It’s been a long time, has it not? I haven’t been completely absent for the last 4 months, but it has still felt strange not writing these TIPS every week. I missed all of you lushes. It’s nice to be back.
I must admit, I know that this will be a tease, and though I am not responsible for it, I will apologize in advance. The truth is, by the end of the month the new episodes will be over and you’ll have to wait another 3 months for more. I’m not happy about that but at the same time I suppose it’s better to have 3 episodes now than having zero episodes till January. So though a tease it may be, it is a tease that I welcome.
Let’s get to this shit.
Many times throughout last season I listed off cocktails that called for being served in a short glass, that I sometimes referred to as an “Old Fashioned Glass”. Calling a piece of bar-ware by this name presumes a few things, most importantly, that you know what an Old Fashioned is, and thus, the kind of glass is should be served in. Once you get past that you move onto the most important question: Why are there so many gawdamn variations on the Old Fashioned recipe?
The oldest known recipe for the old fashioned is as follows:
“Dissolve a small lump of sugar with a little water in a whiskey-glass; add two dashes Angostura bitters, a small piece ice, a piece lemon-peel, one jigger whiskey. Mix with small bar-spoon and serve, leaving spoon in glass.”
Translated out of “old-timey” and into modern English, the recipe goes like this:
- 1 1/2 oz whiskey
- Two dashes Angostura Bitters
- One cube sugar
Place sugar cube in the bottom of a rocks glass, dash angostura on top to coat, add a very small splash of water and muddle this till the sugar is mostly dissolved. Add whiskey and ice and gently stir. Squeeze a lemon peel over the top and toss into the glass. Serve.
A BRIEF AND INCOMPLETE HISTORY OF THIS SHIT
The term ‘cocktail’ arose sometime around 1805 (at least in print). The term was defined as “a potent concoction of spirits, bitters, water, and sugar.” Sound familiar? All I’m trying to say is that the Old Fashioned was likely one of the very first cocktails to ever be named as such. And it should be noted that the name Old Fashioned is not some recent development because of how old the recipe is. This bitch was old even in 1805. It is so old, that in its hey-day, (the mid to late 19th century), it was so popular, that the low ball tumbler it was served in, became forever known as an “old fashioned glass”.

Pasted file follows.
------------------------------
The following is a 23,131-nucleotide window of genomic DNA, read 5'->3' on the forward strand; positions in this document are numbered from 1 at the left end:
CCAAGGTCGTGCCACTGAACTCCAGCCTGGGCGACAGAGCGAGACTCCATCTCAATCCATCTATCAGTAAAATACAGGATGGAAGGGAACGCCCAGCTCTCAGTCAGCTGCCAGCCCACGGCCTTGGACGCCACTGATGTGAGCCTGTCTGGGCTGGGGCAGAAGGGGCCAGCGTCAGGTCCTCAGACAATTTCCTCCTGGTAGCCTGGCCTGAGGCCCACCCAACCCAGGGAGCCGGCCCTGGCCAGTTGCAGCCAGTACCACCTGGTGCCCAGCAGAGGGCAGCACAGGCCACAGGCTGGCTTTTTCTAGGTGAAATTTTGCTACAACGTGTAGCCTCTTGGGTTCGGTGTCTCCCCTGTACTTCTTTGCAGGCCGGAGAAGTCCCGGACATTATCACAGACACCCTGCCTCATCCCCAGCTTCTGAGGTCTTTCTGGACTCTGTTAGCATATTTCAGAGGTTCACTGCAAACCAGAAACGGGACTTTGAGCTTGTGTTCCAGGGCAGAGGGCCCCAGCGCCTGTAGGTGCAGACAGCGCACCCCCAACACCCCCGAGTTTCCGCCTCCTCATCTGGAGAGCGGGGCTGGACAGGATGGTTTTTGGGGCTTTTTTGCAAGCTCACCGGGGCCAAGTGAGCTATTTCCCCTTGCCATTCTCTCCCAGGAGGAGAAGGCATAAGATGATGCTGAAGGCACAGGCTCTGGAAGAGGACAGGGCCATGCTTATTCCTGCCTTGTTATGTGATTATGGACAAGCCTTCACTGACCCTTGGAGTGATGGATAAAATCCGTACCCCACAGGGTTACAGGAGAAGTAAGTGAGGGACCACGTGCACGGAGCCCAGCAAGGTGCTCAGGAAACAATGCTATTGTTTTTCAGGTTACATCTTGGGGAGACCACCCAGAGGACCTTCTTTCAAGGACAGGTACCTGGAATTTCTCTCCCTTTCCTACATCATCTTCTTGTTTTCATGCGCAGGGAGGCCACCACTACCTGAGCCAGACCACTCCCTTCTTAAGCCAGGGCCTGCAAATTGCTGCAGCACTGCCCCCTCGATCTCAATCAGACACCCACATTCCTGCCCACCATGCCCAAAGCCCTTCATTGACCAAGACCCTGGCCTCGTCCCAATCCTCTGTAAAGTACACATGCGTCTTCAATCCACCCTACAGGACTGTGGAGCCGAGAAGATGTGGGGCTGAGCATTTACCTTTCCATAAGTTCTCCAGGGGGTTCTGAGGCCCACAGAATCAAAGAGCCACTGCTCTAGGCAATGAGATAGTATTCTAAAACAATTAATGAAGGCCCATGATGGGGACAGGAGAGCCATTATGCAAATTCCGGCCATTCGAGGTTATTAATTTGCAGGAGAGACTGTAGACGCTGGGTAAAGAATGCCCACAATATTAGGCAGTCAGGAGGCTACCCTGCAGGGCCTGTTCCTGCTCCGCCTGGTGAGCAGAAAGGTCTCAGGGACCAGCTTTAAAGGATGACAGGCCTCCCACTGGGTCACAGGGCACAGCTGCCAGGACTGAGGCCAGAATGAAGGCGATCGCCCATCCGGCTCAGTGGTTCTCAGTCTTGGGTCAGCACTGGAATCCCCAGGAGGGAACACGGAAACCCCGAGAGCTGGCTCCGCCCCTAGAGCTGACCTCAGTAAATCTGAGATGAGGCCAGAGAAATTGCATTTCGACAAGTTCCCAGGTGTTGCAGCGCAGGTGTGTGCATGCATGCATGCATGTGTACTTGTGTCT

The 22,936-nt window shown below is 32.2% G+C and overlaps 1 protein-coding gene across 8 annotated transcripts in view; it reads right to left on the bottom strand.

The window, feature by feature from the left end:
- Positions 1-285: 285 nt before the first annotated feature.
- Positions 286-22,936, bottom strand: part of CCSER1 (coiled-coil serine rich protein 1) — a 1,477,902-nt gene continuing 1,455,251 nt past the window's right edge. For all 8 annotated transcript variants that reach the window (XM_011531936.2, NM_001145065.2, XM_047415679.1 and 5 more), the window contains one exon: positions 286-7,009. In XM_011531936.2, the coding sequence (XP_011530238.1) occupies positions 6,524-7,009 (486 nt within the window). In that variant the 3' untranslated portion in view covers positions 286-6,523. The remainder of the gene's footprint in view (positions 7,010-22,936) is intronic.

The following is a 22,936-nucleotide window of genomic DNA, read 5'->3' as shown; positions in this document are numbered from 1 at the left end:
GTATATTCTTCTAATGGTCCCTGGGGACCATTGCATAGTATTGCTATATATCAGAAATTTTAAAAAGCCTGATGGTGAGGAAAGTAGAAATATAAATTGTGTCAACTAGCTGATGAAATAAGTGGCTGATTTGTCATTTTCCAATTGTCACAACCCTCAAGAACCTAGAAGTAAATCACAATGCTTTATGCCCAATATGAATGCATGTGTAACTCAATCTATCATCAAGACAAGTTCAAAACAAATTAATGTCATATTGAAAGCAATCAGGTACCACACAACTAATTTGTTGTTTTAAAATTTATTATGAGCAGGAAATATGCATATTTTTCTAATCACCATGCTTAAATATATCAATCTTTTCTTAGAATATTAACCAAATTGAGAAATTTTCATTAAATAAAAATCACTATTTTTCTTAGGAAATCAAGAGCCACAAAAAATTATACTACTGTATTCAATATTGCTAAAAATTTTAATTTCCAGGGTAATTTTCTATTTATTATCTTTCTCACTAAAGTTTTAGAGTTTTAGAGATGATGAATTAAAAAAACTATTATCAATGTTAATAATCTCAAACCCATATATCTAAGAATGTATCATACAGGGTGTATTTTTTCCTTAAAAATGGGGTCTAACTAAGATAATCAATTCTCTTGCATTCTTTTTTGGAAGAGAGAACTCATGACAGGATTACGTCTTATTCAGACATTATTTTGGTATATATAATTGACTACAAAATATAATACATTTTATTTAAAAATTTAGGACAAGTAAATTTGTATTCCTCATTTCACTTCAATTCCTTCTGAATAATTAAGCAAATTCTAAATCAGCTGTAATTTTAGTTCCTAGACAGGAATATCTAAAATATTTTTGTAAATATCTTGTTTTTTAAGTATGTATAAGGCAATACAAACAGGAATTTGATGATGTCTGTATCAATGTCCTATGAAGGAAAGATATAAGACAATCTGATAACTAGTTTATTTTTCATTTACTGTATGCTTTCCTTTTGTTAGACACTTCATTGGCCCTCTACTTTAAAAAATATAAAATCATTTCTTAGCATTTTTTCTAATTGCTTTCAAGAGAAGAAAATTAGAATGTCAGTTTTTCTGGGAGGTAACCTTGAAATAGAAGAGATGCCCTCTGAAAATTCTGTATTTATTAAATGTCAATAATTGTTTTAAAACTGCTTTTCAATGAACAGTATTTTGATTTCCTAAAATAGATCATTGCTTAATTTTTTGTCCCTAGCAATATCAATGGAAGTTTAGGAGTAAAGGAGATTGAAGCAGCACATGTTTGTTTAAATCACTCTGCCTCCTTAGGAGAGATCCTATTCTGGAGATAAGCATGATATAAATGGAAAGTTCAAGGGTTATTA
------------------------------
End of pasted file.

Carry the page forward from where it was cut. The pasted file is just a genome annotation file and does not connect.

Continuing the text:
The first alleged use of the term “Old Fashioned” was for a bourbon whiskey cocktail in the 1880s, at the Pendennis Club, a gentlemen’s club in Louisville, Kentucky. The recipe was supposedly invented by a bartender and popularized by a bourbon distiller, Colonel James E. Pepper, who brought it to the Waldorf-Astoria in New York.
Mostly likely the result of prohibition, the original concept of the old fashioned was, by necessity, bastardized for a period. If you had to mix your drinks with whiskey that was stilled out of an old radiator, you probably would have put some extra sugar and fruit into your drink too. Thus, after prohibition ended, a lot of variations of the recipe began to surface. Some of them use brandy instead of whiskey (Wisconsin style), some use muddled fruit instead of bitters (San Diego Style), and some get garnished with cherries, or orange slices, or all sorts of other shit. All have their own historical logic and perhaps their own merit, and I’m sure they taste wonderful to some people. However, regardless of what some bartender in Madison, Wisconsin tells you, the original Old Fashioned only used whiskey, sugar and bitters and if possible, you should try it that way too.
If you can’t find any bitters……well, wing it.
Make it Archer style.